The strategy seems reasonable and appropriate for this type of business. The question is how well have they executed? After reviewing the latest 10-k and previous public filings, it is clear the company places a lot of value in maintaining and improving liquidity. For example, Amcon’s current ratio (current assets less current liabilities) has improved significantly from 2.13x in 2007 to 2.55x in 2011. Additionally, the company has approximately $40.3 million available on its credit facility which it can tap to fund merchandising and acquisition opportunities. Perhaps most importantly, the company’s medium term goal of generating cash flow and reducing debt over time has progressed nicely as well. The following graph illustrates the company’s annual free cash flow (Operating cash flow less capital expenditures) from 2008 – 2011:
Although free cash flow fluctuated from year to year due to seasonal changes in inventory and accounts receivables, Amcon generated a total of $37.75 million of free cash flow over the last three years, or $12.6 million on average. The company used its free cash flow to pay off debt, invest in its business, and fund acquisitions. In 2005, the company had debt of over $60 million and in 2011 total debt now stands at $28.3 million.
As of September 2011, the company’s total debt ratio (Debt/EBITDA) is a comfortable 1.57x. As Amcon has earned profits and paid down its debt, stockholders equity has increased significantly over the years as show below:
Finally, the company completed the acquisition of L.P. Shanks Company during 2011 which will add an estimated $200 million in revenue. With the acquisition, the company now operates in 23 states and expanded their distribution network and market presence into the Mid-South region of the United States. Because of its liquidity and significant cash flow generation, the company was able to close this transaction at a price of approximately $16 million, close to L.P. Shanks book value, while reducing its overall debt for the year.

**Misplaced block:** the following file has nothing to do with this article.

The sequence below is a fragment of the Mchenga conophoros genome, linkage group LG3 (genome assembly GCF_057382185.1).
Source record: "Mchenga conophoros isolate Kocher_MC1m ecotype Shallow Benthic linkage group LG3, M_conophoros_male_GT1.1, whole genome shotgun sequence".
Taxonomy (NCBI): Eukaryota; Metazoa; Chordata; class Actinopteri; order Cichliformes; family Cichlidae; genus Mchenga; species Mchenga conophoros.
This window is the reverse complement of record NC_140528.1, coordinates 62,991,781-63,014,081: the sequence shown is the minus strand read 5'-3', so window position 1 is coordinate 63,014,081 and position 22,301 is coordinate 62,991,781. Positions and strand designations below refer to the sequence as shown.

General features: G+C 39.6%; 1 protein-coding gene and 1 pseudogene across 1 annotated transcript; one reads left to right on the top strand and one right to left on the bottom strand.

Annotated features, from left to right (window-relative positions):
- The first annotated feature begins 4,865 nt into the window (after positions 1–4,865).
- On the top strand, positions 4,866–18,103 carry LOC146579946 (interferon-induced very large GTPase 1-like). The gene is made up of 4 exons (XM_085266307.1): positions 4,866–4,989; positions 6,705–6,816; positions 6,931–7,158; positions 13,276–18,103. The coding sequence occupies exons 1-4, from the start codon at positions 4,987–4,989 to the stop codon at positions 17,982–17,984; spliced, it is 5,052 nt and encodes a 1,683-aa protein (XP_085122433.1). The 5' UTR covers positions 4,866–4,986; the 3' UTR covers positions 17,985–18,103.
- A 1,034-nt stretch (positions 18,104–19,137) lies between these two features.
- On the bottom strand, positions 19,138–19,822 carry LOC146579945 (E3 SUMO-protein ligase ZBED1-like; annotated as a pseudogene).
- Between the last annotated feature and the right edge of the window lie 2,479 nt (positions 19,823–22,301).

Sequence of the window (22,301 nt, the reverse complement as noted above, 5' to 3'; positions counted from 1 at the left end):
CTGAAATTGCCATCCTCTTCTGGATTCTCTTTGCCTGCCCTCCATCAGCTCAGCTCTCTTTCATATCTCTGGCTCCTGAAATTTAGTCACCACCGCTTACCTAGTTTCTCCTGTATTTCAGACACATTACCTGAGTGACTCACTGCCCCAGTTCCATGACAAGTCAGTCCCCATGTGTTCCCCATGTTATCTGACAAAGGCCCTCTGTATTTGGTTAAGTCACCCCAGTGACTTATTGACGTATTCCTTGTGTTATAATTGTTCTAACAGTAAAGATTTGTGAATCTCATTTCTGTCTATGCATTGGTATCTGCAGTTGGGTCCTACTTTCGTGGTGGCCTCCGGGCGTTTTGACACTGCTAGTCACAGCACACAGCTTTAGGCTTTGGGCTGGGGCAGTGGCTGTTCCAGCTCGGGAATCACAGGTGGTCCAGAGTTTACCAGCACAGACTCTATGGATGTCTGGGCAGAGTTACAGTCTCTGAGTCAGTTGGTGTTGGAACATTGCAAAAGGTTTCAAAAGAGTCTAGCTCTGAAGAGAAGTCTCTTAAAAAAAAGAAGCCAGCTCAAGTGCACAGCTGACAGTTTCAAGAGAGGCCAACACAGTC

Based on the above, the company appears to be highly focused on a straight forward three pronged strategy geared to fuel long term shareholder value. Based on the numbers, Amcon has executed reasonably well against this plan.
As of December 31, 2011, the stock traded at $64.4 per share indicating a total market capitalization of just over $40 million. At this price, the company trades at slightly under its net book value (.96x) and has a P/E of 6.17x, which is very reasonable. Shares of distributing companies frequently trade at or near book value because they are asset intensive and traditionally have low profit margins. With an enterprise value of approximately $69.6 million, the company generates a free cash flow yield of over 18% based on its three year average cash flow. This indicates an excellent return on capital. Even if there are no catalysts to expand the pricing multiples, the stock could easily double in three or four years through free cash flow generation, debt reduction and executing strategic acquisitions. Sounds like a dull plan, but I sure like the potential return on investment.
- Amcon operates in a highly competitive industry with a low profit margin. Additionally, sales volume is largely dependent upon the distribution of cigarette products, which is a declining sales category.
- Continued consolidation within the convenience store industry may negatively impact sales in the future.
- Amcon has very few shareholders of record (360) and if the number drops below 300, the company will no longer be obligated to report under the SEC Act of 1934 and may be delisted from NYSE Amex Equity, reducing the ability of investors to trade the stock.
- Volatility in fuel prices could reduce profit margins in the future.
- Amcon has the size and economies of scale necessary to compete and allow for significant cash flow generation over time.
- Management is focused on a solid strategic plan and has demonstrated positive historical results.
- The company’s CEO (Christopher H. Atayan) has significant ownership in the company (36%) with a solid track record of managing growth. Additionally, his background in private equity is a plus.
- At current prices, the stock offers an attractive valuation with a high cash flow yield. Based on ownership and cash flow metrics, a private buyout and or merger is a reasonable possibility in the future.
Amcon is a company that quietly goes about its business of generating cash flow, increasing stockholder’s equity and focusing on its customers. It will likely not draw much attention or fanfare. However, if you like your investments to be boring, and your potential returns to be exciting, Amcon is worth considering.
Disclosure: I am long DIT.